A tide of self-preservation is washing over the European landscape as millions of migrants flood northward into the welcoming arms of Germany’s Angela Merkel, France’s Emmanuel Macron, Britain’s Boris Johnson, and certain other European Union member nations.
In the plainest possible terms, Christians and Muslims are squaring off across the Big Pond. The majority of EU leaders are following the United Nations (UN) agenda to move African refugees out of their “sh*th*le” countries (as U.S. President Donald Trump put it) to other places.
The UN is insisting that federal and local governments around the world comply with their demands to force people with warring religious views on each other. Yet, no politician or UN official ever talks about this.
The arrogant assumption is made by UN puppets holding power in Europe that their citizens will tolerate just about anything, sheeple that they are. But the situation Over There is changing rapidly as crime and crowding brought by the migrants polarize the natives.
In France, the conservative National Rally party led by 23-year-old Jordan Bardella squeezed a narrow victory in the 2019 European Parliament election against the centrist candidate and unpopular incumbent president Emmanuel Macron after voting ended on May 26 earlier this year. The official results of the 2019 European Parliament election in France were released by the Ministry of the Interior the following Monday morning, May 27.
The 2019 European Parliament election in France decided members of the 9th French delegation to the European Parliament as part of the elections held across the European Union (EU).
In a surprising upset, the Rassemblement National (RN) or National Rally – formerly the National Front party – won about 23.3 percent of the voters’ approval against the socialists’ 22.4 percent, a close margin.
The RN will get 22 seats in the European parliament immediately and an extra seat after Britain exit the EU under Brexit.
Former Europe Minister Nathalie Loiseau led the list for Macron’s party LREM (La République En Marche or Republic on the March) which will get 21 seats now and 23 after the UK leaves.
The green party led by Yannick Jadot also fared well, placing third with 13.4 percent of the vote, earning 12 seats now and 13 after Brexit.
In late March 2017, while challenging Macron for national leadership, Le Pen promised to “destroy the New World Order” after she became President of France.
Le Pen told European globalist elites that she plans to “dismantle their corrupt, self-serving institutions with my own two hands if I have to.”
The leader of the French conservatives announced in 2017:
“The people have spoken and their message is clear: the New World Order is finished.”
Speaking to a group touring the National Front party’s headquarters west of Paris, Le Pen said:
“The elite are not safe hiding behind their propaganda fueled media institutions, making unaccountable decisions in Brussels, and silencing citizens who speak out against this insanity. When I am President a tidal wave of revulsion will be coming their way, the likes of which has never been seen before.”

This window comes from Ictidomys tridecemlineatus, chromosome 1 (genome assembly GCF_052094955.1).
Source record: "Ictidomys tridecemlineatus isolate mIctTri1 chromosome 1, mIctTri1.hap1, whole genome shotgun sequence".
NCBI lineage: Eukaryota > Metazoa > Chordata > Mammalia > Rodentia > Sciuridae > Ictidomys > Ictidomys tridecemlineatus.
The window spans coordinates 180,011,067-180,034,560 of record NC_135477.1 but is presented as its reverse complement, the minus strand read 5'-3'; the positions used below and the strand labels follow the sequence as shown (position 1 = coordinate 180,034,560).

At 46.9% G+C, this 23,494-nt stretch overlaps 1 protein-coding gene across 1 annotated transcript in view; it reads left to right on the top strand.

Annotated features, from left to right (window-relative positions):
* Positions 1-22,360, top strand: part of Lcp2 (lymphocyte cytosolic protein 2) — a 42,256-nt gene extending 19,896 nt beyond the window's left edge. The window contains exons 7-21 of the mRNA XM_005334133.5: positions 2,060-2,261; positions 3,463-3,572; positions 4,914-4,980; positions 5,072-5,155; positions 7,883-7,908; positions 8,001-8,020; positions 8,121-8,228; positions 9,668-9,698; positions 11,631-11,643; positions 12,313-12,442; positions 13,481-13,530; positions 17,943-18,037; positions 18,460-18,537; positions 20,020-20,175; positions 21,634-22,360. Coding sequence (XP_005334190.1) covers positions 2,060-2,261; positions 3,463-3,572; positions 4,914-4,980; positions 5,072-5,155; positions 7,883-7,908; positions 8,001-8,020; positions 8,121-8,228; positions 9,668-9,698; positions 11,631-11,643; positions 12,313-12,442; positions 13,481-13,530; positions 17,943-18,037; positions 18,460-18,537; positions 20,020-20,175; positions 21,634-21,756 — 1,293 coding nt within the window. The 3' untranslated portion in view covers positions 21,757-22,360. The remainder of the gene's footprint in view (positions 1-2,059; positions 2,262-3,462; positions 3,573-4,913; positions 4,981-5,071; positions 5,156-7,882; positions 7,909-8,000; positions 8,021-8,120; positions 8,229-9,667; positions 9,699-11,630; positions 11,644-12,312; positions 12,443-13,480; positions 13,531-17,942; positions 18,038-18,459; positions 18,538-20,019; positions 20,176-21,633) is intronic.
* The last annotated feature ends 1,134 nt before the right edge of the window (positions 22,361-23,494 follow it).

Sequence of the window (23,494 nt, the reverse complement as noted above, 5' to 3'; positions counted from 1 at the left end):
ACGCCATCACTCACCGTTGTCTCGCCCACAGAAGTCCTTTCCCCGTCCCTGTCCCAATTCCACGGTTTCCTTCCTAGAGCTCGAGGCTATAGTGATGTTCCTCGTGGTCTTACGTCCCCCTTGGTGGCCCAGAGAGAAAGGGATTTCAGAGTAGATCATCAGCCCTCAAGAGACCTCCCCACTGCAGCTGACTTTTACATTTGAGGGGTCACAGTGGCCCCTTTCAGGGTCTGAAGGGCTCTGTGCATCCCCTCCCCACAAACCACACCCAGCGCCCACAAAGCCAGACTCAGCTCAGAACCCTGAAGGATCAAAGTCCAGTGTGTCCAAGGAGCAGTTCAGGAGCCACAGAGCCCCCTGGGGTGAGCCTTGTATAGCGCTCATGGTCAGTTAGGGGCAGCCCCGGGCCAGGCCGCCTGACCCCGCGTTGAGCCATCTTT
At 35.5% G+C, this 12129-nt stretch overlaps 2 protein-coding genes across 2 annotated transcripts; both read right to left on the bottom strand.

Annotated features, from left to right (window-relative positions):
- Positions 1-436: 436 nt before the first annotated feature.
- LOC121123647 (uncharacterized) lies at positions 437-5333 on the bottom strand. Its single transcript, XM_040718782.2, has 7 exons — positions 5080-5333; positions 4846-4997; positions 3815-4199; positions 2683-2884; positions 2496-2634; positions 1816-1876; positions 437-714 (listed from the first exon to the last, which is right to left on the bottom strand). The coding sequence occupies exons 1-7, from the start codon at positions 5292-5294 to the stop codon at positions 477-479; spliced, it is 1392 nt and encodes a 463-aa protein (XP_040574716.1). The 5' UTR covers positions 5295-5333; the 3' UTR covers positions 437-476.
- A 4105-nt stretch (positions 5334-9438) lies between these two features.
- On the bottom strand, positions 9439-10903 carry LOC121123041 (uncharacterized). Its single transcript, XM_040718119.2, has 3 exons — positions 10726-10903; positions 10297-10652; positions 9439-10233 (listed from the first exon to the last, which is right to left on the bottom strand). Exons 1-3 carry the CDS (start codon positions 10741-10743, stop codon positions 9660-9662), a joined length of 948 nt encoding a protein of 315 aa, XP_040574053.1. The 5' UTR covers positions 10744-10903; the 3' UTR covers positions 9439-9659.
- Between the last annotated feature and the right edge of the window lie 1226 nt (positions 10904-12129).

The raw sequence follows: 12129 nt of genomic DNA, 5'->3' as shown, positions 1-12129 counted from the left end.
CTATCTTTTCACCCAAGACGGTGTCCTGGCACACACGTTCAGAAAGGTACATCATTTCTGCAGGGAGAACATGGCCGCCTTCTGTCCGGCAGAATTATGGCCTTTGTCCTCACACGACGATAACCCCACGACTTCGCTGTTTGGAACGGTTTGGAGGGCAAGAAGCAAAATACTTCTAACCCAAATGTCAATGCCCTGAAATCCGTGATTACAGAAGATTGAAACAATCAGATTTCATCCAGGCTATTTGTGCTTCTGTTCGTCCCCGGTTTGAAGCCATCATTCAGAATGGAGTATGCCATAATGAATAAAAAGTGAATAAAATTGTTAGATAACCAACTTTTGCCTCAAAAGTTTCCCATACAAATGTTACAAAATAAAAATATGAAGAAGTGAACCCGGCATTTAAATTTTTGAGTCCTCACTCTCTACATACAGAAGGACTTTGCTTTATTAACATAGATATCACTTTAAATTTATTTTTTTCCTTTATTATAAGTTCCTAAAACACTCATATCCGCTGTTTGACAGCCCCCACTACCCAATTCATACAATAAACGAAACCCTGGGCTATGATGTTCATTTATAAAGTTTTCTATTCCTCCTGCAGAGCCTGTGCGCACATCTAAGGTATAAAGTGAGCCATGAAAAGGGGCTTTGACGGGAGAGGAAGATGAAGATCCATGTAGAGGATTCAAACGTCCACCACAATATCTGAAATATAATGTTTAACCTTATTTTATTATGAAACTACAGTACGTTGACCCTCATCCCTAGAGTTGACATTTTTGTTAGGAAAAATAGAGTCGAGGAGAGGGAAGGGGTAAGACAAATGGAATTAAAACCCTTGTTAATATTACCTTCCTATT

Those listening burst into spontaneous applause.
In a BBC interview, Le Pen expanded on how she planned to regain French sovereignty from the globalists:
“When I am elected President, I will go to the European Union and say that I want four sovereignties back. Legislative sovereignty: our laws are more important than EU directives. Territorial sovereignty: we decide who comes and stays in our country, we want borders. Third, economic and banking sovereignty: I have the right to promote economic patriotism if I so wish. And, of course, monetary sovereignty.”
Le Pen went on to say that if the EU rejected those demands, she would advise her fellow citizens to exit the tyrannical superstate. The French nationalist noted that the Netherlands, Denmark, Italy, and Hungary are all dividing from the EU for similar reasons.
Three months ago, political analysts in Europe said that, because the National Rally had failed to gain additional support, winning the upcoming EU election would be difficult.
Since November 2018, there have been regular weekend protests in French cities and villages, some peaceful, some violent, by average citizens with regular jobs, who wear as their uniform the mandatory yellow jacket (gilet jaune) required kept in all vehicles for motorists to don during a roadside breakdown, the pro-EU centrists in France are understandably nervous after their future political prospects.
At issue: rising unemployment and a decreasing quality of life due to unbridled immigration. A nationalist-populist wave is sweeping across Europe as countries divide along how to treat their borders: open or closed.
Bardella was elated by his victory and scornful of his anti-nationalist opponent:
“The French people have clearly punished the president tonight, and taught him a lesson in humility,” and “Tonight, it is [Macron[ and his policies that have been rejected.”
Le Pen said the election results illustrate how the traditional left- and right-wing parties are being replaced by “national” and “globalist” groups. She told the defeated Macron to “draw the conclusions” from this “democratic rejection” and dared him to call for a new legislative election.
That won’t happen. One official in Macron’s government said:
“We regret coming in second but we are satisfied with the result.”
Last May, Macron said the EU was facing an “existential threat” at the upcoming election. It looks like he was right.